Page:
The UK construction sector is one of the most important parts of the economy, employing millions and generating billions in revenue. It also plays a vital role in ensuring that our country has the infrastructure it needs to thrive.
But how does this industry contribute to climate change? And what steps are being taken by construction companies and their supply chains to reduce their carbon emissions and build greener?
Cleaning up construction to help the environment
Figures from the UK Government show that the built environment industry is a significant contributor to climate change:
Around 40% of UK carbon emissions are linked to the built environment
The construction sector is responsible for around 50m tonnes of CO2 emissions each year
The industry is responsible for around 60% of waste produced in the UK
It has a huge impact on the environment and natural resources - including water, land and stone extraction
Measures to decarbonise construction
Sector emissions are predominately made up of the physical construction to develop buildings and infrastructure, the raw materials manufactured within the supply chain, and their onward transport and distribution. In recent years, the industry has been collectively turning its focus to how it can improve operations and drive down carbon emissions.
Reducing emissions from industry means using less fossil fuels like coal or oil when producing goods such as steel - which requires lots of heat for smelting metals together into one solid piece – and opting for greener alternatives. Investing in zero carbon infrastructure like renewable energy sources and low carbon heat pumps.
Energy consumption when powering buildings is also a major focus, such as installing more effective insulation materials and for natural resources to help heat buildings.
Embracing recycled materials
One step to drive down carbon emissions is to reduce waste on site by using recycled materials, helping to eliminate the carbon dioxide that would have been output when new materials were manufactured.
Researchers at RMIT University in Australia for example, have identified a way to produce concrete from recycled car tyres. And car tyres are already being used to create a sustainable road surface material.
Embracing new construction methods
The built environment is an important aspect of net zero energy. It's not just about the design and construction of buildings, but also how those buildings are maintained over time. This includes things like roofing and windows, to reduce heating costs.
It also means embracing new construction methods and materials that are better for the environment -such as recycled materials in building supplies, alternative construction materials such as solar panels on rooftops and domestic wind turbines.
Modern methods of construction, such as modular units, are also more efficient than traditional methods, saving energy use per square metre compared with traditional buildings where parts often need to be individually constructed off-site before being assembled at site later on.
Equipment emissions and green energy alternatives
Vehicle emissions is also an area of focus, not just for HGV lorries delivering construction material, but for the heavy plant machinery being used on site.
Alternatives to diesel and petrol power for machinery that are being commercially developed are electric and hydrogen equipment. Examples include:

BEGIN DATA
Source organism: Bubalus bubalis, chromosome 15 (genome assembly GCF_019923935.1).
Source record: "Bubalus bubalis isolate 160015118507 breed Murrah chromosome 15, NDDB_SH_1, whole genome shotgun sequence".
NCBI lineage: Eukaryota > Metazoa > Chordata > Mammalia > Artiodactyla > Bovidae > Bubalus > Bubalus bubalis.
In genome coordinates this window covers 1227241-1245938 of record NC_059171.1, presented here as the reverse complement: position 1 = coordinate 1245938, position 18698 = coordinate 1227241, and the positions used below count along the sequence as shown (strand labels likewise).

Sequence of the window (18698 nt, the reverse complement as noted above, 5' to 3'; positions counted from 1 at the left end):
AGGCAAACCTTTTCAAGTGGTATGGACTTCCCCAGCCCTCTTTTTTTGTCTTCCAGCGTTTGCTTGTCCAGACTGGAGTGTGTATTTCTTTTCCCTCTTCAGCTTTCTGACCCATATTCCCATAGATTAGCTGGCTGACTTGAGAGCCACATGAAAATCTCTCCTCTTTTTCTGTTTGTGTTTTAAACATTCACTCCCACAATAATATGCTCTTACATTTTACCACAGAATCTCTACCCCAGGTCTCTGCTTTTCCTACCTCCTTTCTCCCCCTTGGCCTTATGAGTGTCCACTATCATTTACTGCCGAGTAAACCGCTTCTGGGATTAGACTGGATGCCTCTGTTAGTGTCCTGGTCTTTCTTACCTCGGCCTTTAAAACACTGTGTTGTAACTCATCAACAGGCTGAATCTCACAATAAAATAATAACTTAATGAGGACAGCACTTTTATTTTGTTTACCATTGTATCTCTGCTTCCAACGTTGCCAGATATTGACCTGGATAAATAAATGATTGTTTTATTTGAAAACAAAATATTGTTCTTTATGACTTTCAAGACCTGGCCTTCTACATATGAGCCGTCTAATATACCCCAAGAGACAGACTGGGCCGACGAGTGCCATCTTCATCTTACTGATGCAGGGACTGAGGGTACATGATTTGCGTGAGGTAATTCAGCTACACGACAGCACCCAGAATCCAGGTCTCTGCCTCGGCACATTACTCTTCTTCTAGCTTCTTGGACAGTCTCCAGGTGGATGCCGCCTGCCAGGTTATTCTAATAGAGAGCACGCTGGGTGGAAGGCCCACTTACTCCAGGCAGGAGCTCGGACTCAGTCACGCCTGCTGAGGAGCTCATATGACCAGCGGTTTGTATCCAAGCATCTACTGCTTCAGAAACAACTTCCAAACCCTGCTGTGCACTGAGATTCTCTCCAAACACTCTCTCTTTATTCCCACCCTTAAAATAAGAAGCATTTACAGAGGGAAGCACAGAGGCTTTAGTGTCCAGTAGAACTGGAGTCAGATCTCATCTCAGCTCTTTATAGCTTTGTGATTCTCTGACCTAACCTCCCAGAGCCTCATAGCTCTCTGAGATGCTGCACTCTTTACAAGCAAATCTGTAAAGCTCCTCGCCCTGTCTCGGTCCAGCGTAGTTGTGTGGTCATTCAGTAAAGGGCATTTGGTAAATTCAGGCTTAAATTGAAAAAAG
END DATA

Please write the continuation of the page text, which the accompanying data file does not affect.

A zero emission electric powered crawler crane developed by Liebherr which has been used successfully on the HS2 project
JCB's development of hydrogen powered backhoe loaders and telehandlers
A mobile site refueller to make the hydrogen more accessible on-site and reduce downtime during refuelling.
Investments in zero carbon infrastructure
The UK Government has made a commitment to reduce carbon emissions by 2050. To achieve this goal, they are investing in the building of zero carbon infrastructure which includes new buildings and infrastructure, as well as retrofitting existing buildings. This is a long term commitment that will require ongoing investment from both public and private sectors for many years to come, and provides a great deal of opportunity for innovation and career development.
The latest net zero roles from NRL
Take a look at some of the net zero and energy transition jobs we’re supporting our clients with, in our latest vacancies highlights:
Remote working, Permanent, Salary depending on experience
Our client is looking for a BMS Applications Engineer to help modernise building management systems across the country, making government buildings more energy efficient.
Arklow, Contract, €16-22 per hour
Our client, operating in the renewable energy field is looking for a Wind Turbine Technician to carry out repairs on an offshore wind farm.
South Shields, Permanent, Salary depending on experience
A fantastic opportunity to work with a leading in the energy transition, as part of the support team delivering Dogger Bank Wind Farm – the world’s largest offshore windfarm.
Hartlepool, Temporary, £12.84-13.74 per hour
Working with a world class provider of subsea technologies and services, to support our client’s goal to deliver the energy shift needed to achieve net-zero carbon emission targets by 2050.
Belvedere (DA17), Permanent, Salary negotiable depending on experience
Working as a Contracts Manager based on a major renewable energy project in either London or Essex.
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Your chance to work for the world’s largest renewable energy company in a exciting career move. With options for hybrid working from their Glasgow, Gateshead, Kings Langley and Truro office.
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